The Congressional Pension Accountability Act, or “The Duke Cunningham Act”, introduced by Senators Ken Salazar (D-Colorado) and John Kerry (D-Massachusetts), targets the so-called “culture of corruption” in Washington by cancelling taxpayer-funded pension benefits to Members of Congress who are convicted of serious ethics offenses – crimes such as bribery or conspiracy.
“The only thing crazier than giving a member of Congress convicted of a crime a federal pension is the fact that we still need a bill to prevent a convict from receiving their pension,” said Senator Salazar in a press release.
Under current law, only a conviction for a crime against the United States, such as treason or espionage, causes U.S. Representatives and Senators to lose their Congressional pensions. Members of Congress convicted of white collar crimes still receive these federal retirement benefits.
The amendment draws its name reference from former Congressman Randy “Duke” Cunningham, who resigned from the House of Representatives last year after pleading guilty in federal court to receiving $2.4 million in bribes from military contractors and evading more than $1 million in taxes. A similar law, the Public Trust and Accountability Act, was introduced in the House of Representatives in 2005. That bill would have added a list of white collar crimes including bribery, solicitation of gifts, perjury, making false claims and lying to a grand jury, to the offenses that would result in loss of federal pension benefits (see US House Proposes Bill to Take Pensions from Federal Criminals ).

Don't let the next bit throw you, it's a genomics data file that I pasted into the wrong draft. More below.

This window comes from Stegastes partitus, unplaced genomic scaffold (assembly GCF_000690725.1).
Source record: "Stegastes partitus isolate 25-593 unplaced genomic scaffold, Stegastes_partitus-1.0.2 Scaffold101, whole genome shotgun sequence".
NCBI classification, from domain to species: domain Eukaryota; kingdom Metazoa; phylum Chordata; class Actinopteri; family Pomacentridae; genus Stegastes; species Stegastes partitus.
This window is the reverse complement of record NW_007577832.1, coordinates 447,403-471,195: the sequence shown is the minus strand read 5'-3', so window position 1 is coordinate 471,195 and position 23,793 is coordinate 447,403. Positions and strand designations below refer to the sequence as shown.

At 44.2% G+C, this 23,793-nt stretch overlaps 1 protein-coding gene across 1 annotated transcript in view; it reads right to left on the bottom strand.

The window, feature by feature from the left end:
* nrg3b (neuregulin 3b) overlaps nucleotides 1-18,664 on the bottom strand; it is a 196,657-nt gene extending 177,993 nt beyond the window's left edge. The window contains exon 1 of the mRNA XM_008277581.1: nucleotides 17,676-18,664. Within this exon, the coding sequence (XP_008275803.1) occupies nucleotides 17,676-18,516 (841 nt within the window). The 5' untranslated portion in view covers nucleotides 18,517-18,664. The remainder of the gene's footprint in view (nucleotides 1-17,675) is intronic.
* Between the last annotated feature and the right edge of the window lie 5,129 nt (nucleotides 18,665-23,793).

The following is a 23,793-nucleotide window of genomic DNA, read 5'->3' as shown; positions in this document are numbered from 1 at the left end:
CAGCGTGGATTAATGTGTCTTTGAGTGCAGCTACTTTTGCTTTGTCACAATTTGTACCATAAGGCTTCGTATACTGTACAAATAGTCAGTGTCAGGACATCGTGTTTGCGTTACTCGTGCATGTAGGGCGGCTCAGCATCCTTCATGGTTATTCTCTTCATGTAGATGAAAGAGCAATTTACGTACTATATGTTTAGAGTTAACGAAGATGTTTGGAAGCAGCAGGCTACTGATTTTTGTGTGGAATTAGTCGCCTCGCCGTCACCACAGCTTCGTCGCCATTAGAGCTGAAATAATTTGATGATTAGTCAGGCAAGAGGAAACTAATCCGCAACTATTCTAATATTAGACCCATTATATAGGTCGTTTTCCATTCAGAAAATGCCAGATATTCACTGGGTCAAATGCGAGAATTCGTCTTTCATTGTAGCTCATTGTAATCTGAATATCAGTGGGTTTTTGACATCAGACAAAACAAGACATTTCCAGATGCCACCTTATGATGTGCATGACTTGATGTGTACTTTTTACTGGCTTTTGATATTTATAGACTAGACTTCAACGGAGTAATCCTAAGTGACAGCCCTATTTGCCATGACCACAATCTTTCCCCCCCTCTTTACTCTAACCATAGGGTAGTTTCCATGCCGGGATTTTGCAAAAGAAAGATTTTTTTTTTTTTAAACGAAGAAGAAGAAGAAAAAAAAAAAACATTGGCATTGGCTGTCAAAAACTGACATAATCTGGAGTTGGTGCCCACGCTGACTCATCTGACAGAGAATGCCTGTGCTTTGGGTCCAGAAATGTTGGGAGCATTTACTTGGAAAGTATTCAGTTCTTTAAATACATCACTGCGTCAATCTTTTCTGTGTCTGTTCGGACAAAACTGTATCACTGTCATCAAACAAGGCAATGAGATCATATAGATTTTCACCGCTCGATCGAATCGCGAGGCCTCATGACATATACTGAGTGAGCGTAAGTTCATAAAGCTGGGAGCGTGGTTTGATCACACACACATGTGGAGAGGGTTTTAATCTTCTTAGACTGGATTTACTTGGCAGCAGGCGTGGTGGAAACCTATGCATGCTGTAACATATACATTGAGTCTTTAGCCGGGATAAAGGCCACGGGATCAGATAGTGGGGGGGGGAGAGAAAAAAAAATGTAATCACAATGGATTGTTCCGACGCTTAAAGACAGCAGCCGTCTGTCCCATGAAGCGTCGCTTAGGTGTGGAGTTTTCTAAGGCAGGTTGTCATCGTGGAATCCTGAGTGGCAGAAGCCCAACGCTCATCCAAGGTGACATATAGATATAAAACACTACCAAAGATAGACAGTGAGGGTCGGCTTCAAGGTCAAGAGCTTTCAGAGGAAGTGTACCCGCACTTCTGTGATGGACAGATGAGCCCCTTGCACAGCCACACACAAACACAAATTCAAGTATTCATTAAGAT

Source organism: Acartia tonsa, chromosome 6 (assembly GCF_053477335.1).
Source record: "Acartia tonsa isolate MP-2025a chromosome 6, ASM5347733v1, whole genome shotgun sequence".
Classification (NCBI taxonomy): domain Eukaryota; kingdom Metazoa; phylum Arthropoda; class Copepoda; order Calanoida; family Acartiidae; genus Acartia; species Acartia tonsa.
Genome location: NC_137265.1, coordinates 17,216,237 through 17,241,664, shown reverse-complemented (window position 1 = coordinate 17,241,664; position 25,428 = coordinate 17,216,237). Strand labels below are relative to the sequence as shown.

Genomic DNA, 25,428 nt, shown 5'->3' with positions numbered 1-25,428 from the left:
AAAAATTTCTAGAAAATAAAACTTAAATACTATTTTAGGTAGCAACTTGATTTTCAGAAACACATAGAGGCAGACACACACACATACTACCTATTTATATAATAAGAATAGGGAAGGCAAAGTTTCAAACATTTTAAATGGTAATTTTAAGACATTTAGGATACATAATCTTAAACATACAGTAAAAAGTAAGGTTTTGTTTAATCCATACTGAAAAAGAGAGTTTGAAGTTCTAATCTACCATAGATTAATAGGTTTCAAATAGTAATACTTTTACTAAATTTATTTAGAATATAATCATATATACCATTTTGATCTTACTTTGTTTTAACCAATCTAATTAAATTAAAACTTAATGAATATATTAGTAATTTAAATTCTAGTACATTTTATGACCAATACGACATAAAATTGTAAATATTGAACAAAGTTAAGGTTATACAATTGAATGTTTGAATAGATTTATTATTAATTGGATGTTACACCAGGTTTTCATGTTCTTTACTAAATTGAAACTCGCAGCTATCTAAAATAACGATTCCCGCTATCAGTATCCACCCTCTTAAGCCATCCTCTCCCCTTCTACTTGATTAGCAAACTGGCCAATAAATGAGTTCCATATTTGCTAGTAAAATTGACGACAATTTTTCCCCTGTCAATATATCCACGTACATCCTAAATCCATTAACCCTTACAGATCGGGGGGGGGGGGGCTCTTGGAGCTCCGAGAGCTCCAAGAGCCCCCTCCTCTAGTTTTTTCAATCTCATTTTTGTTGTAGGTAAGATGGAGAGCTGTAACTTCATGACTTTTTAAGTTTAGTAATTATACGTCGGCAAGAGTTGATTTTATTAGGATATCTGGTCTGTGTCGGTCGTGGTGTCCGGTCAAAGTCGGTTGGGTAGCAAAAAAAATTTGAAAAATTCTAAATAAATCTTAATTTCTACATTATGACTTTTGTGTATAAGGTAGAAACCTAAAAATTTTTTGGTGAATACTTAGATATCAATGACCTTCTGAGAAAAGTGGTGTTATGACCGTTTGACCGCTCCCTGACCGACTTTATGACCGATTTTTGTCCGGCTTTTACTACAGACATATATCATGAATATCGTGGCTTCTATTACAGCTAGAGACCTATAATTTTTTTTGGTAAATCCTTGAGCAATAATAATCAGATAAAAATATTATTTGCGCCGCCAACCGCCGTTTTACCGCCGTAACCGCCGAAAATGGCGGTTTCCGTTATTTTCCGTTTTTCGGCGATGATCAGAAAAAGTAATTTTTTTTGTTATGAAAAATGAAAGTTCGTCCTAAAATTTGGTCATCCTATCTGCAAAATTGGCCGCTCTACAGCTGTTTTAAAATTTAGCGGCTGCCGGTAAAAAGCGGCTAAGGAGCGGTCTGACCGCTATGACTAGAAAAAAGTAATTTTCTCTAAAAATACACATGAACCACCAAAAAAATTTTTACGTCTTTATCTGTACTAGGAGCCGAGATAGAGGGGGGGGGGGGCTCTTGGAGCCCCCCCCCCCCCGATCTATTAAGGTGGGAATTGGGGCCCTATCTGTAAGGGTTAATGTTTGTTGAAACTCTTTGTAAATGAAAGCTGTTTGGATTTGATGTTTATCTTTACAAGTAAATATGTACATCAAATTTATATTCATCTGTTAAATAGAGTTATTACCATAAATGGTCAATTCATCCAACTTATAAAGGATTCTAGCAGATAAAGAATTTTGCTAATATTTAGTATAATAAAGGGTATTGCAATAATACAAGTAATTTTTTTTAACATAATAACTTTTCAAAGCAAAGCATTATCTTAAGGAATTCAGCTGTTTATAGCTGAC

Under the Kerry/Salazar bill , the following offenses would cause a Member of Congress to lose his or her Congressional pension:
- Bribery of public officials and witnesses (Section 201 of Title 18);
- Conspiracy to commit offense or to defraud the United States (Section 371 of Title 18);
- Perjury committed under the statues of the United States or the District of Columbia in falsely denying the commission of bribery or conspiracy; and
- Subordination of perjury committed in connection with the false denial or false testimony of another individual.
Although the bill is inspired by the crimes of former Congressman Duke Cunningham, the law would not be retroactive in scope, and therefore would not affect Cunningham directly. A retroactive law of that nature would be unconstitutional. Kerry and Salazar originally introduced this legislation on February 9, 2006.
If passed, the law will go into affect in 2009.
Editor's Note: The legislation was passed 87-0 by the U.S, Senate on Friday.